+Louis seems to think the AC offers a "church within a church" - one presumes he knows it's not a Unitariate, but his language and thinking seem to betray a sense of that. That's not a true understanding however of the AC and I fear it will become a shock to many when they discover that the reality of the situation will not be quite as rosy as it was presented to them.

I repeat again - I'm not against the AC per se - if one wants to become a Roman Catholic and retain something of what one appreciates culturally about being Anglican - go! But what does bother me is the over positive spin being put all over it. It is a generous structure from a Roman/Anglican perspective in comparison to... well nothing else has been offered (in such detail) before. But it is not a reunion corporate or otherwise, it is an opportunity to become Roman Catholic - not remain Anglican Catholic and in communion with Rome - it is about becoming Roman Catholic and having some of your cake but not all of it. That I suppose is the measure of humility +Louis refers to. I think actually it's a self-deception, delusion even and one that might entice others to do something they actually don't want to do i.e. deny their Orders and their Sacraments. All that of course, (deliberately?) not referred to by this pastoral letter at all.

(P.S. I have actually met +Louis and thought him a marvelous "Catholic" Bishop - he has a "presence" and a humility about him which I was quite in awe of. I respect the man, but can't help but feel he hasn't really grasped what this is really all about... That's my personal opinion, not a judgment!)

Thursday, 5 November 2009

Holy Relics

At Mass today we commemorated the Feast of Holy Relics - an ancient observance that fits well in its "recent" calendarial location in the octave of All Saints and following All Souls.

An opportunity again to dwell on the fullness of the Communion of the Saints - the interalia of the Church Triuphant, the Church Militant and the Church Expectant. In my homily today I explained the development of the practice of placing Relics in or about Altars.

The Early Church under persecution, having originally met for worship in the homes of local members, was driven to seek the protection of the cemeteries and in some places, the catacombs - essentially the burial places around their towns/cities. Due to a long existing "fear" of the dead and places associated with them(!) Christians could meet almost without interruption from their pagan persecutors who were too fearful to enter the places of the dead in the hours of darkness.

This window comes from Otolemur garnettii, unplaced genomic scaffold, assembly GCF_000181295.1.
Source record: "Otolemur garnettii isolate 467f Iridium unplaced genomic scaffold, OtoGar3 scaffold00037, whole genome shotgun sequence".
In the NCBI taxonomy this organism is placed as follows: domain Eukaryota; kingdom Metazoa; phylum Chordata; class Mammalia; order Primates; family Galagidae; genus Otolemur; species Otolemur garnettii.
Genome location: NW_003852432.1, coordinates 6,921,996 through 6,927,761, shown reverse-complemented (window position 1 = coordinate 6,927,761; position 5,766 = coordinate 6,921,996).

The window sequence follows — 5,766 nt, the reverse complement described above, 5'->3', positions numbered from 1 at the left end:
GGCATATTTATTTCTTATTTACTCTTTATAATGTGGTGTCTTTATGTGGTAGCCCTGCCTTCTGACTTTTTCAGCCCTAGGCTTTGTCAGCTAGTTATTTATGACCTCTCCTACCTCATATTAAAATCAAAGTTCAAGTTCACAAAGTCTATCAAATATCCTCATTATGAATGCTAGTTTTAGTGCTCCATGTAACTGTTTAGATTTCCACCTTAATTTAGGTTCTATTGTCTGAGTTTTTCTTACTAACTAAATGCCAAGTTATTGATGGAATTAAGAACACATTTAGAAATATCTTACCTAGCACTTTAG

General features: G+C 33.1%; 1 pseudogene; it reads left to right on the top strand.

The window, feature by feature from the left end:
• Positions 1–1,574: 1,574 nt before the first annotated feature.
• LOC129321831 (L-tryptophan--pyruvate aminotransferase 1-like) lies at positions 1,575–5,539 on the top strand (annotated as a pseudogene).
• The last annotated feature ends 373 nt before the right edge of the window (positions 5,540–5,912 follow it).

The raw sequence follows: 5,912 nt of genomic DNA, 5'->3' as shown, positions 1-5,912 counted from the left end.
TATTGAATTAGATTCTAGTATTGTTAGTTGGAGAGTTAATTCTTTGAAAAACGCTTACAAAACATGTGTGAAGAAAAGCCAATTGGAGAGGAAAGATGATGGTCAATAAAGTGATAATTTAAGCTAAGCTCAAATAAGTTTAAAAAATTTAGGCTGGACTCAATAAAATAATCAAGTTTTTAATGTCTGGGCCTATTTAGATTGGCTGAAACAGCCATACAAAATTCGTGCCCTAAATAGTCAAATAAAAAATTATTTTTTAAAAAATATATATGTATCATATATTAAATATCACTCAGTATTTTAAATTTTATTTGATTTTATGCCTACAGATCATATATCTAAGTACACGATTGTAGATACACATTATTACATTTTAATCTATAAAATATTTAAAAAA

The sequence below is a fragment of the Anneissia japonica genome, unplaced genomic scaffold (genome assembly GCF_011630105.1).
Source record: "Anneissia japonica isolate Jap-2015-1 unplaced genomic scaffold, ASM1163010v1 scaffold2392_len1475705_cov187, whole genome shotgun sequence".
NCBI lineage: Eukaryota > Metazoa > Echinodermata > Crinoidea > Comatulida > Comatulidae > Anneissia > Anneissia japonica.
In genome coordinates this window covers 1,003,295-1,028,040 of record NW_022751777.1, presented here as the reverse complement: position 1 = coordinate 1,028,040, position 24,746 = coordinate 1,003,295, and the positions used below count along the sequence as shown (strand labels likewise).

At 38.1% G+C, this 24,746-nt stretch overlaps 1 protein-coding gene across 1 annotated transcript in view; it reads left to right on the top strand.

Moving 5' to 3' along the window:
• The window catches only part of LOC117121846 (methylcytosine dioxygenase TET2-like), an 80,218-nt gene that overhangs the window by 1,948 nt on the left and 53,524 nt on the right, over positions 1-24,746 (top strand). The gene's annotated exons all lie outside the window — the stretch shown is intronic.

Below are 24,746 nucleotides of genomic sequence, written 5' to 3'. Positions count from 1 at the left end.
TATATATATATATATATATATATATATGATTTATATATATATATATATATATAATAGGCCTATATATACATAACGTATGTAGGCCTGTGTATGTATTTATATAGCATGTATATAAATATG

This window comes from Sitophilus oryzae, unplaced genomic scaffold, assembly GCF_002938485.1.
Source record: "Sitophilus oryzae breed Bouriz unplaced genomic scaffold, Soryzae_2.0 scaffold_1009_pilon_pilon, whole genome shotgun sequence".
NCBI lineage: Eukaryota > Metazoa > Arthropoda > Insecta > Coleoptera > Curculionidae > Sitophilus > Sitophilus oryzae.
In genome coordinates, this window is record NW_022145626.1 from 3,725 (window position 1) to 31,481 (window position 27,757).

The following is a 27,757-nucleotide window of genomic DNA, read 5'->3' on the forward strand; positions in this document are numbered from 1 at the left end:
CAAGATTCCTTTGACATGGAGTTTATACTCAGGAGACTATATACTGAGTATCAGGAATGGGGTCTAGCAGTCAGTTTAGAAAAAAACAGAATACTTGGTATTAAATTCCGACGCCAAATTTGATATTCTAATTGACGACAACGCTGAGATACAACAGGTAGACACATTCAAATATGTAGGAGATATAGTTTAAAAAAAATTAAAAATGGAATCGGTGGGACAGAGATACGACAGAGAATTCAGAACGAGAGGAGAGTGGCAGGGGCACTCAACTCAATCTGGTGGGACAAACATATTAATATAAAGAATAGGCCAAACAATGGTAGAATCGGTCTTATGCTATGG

As the Persecutions became more deadly and church members were being martyred for their faith, the importance of gathering together in the places were the mortal remains of their brothers and sisters in the faith were kept became acutely poignant, particularly in connection to the offering of the Holy Mysteries wherein the rememberance of the Passion and Death of Our Lord were celebrated and His Body and Blood shared...

For the Early Church to be a martyr was something some Christians "looked forward to" in the sense that they were so confident in their faith and the promise of eternal life offered to them in the Gospel, that the possibility to spill their blood in defence of the religion of He who spilt His Blood for the world was something not undesired. It became quite something then to the Early Christians to meet in the tombs surrounded by the mortal remains of their forbears in the Faith and to offer the Holy Sacrifice in "memory of Me".

Thus later, when the Church was able to grow and develop during those times without persecutions and worship resumed to at first homes
(Domus Ecclesiae) and then later Churches and more permanent and dedicated places of worship, the rememberance of the martyrs and their obvious connection to the Sacrifice of the Mass, meant that the remains of those of particular memory were transfered from the burial places to be located in these new places of worship and specifically under the Altars upon which the Blood of the Saviour of the World was offered. The connection in the Church's heart, let alone the remembrance of those who had died for her Faith, had been inextricably linked with the most solemn offering of her worship and expression of community, the holy Sacrifice of the Mass.

Tuesday, 3 November 2009

All Saints & All Souls

My "60 Second Sermon" for BBC Radio Sussex 0750, All Saints Day 2009

I believe in the Holy Spirit, the holy Catholic Church, the Communion of Saints, the forgiveness of sins, the resurrection of the body and the life everlasting. Amen.

And so say all of us Christians baptised into the faith of the Apostles!